The Hamper Trap—Guest Post by Dr. Carl Barrentine

Carl Barrentine, one of our NMW team members, has kindly shared with us an excellent portable strategy for live-trapping moths. 

Hamper Trap 1

Candidly, the notion for the ‘hamper trap’ was actually crystallized when Katsumi Ishizuka shared images of his ‘bait trap’ for collecting underwing moths (Catocala).

I’d employed the standard ‘bed sheet’ technique for years, but was  frustrated that the ‘sheet’ technique was somewhat unsatisfactory  because moths were generally only drawn to just one side of the illuminated sheet.  This problem is solved, of course, by merely raising (or suspending) the light above the top of the sheet.  But my pole, the one I lugged around for my mercury vapor light, was too short to resolve the problem.

A couple of years ago I thought about the notion of purchasing a ‘mosquito tent’ (popular here in North Dakota), and placing the mercury vapor light inside, at the center of the tent.  In principle, moths might then be drawn from all compass directions to the light (from 360 degrees rather than 180 degrees, as with the sheet), and alight on the outside surface of the mosquito netting of the tent itself.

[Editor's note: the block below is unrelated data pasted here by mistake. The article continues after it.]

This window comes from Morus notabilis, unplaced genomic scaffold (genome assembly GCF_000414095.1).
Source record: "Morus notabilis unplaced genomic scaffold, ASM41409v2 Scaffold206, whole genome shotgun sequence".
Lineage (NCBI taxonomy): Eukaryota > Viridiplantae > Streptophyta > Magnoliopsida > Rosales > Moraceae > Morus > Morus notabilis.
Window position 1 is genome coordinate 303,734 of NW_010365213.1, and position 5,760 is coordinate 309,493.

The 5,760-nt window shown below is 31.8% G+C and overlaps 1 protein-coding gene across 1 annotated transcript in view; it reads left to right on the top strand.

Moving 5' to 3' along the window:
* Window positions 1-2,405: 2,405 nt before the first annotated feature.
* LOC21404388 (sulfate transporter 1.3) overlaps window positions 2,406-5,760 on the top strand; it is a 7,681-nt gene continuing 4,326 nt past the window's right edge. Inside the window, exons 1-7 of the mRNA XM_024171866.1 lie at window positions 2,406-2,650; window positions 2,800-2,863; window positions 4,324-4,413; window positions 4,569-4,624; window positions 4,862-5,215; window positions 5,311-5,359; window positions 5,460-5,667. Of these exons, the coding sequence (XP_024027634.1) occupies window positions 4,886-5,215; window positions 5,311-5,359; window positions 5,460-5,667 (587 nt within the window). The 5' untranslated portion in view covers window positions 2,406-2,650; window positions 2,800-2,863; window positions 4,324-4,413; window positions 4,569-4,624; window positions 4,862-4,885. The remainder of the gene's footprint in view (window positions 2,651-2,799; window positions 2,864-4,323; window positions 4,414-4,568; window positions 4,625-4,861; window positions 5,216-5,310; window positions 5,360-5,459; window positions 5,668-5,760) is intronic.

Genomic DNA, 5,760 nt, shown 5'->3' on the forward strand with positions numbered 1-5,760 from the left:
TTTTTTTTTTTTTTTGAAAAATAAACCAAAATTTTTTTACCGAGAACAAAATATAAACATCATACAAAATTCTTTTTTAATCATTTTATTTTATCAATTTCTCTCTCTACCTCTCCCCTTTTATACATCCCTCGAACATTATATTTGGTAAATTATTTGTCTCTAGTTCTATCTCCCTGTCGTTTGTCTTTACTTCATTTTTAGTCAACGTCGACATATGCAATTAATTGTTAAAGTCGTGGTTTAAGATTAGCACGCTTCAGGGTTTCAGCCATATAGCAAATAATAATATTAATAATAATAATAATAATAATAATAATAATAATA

But, after weighing the pros and cons, of the ‘mosquito tent’ idea, I decided that it was really too cumbersome for easy portability and set-up.  I needed something smaller.  And that’s when Ishizuka’s ‘bait trap’ catalyzed the notion of the ‘light-baited’ ‘hamper trap’.

Last year I fiddled with a couple iterations of the design, using two different types of inexpensive collapsible ‘laundry hampers’ that were available at the local Walmart (see photos).   What I like about the ‘hamper trap’ is that the whole shebang (1) fits easily in the trunk of my car, (2) takes just minutes for just one person to set up, and (3) it can be employed on overnight trapping excursions (just like my mercury vapor-powered ‘bucket trap).

Check out a video of the hamper trap below:

About Jacob Gorneau

Jacob Gorneau is an undergraduate student studying entomology at Cornell University.
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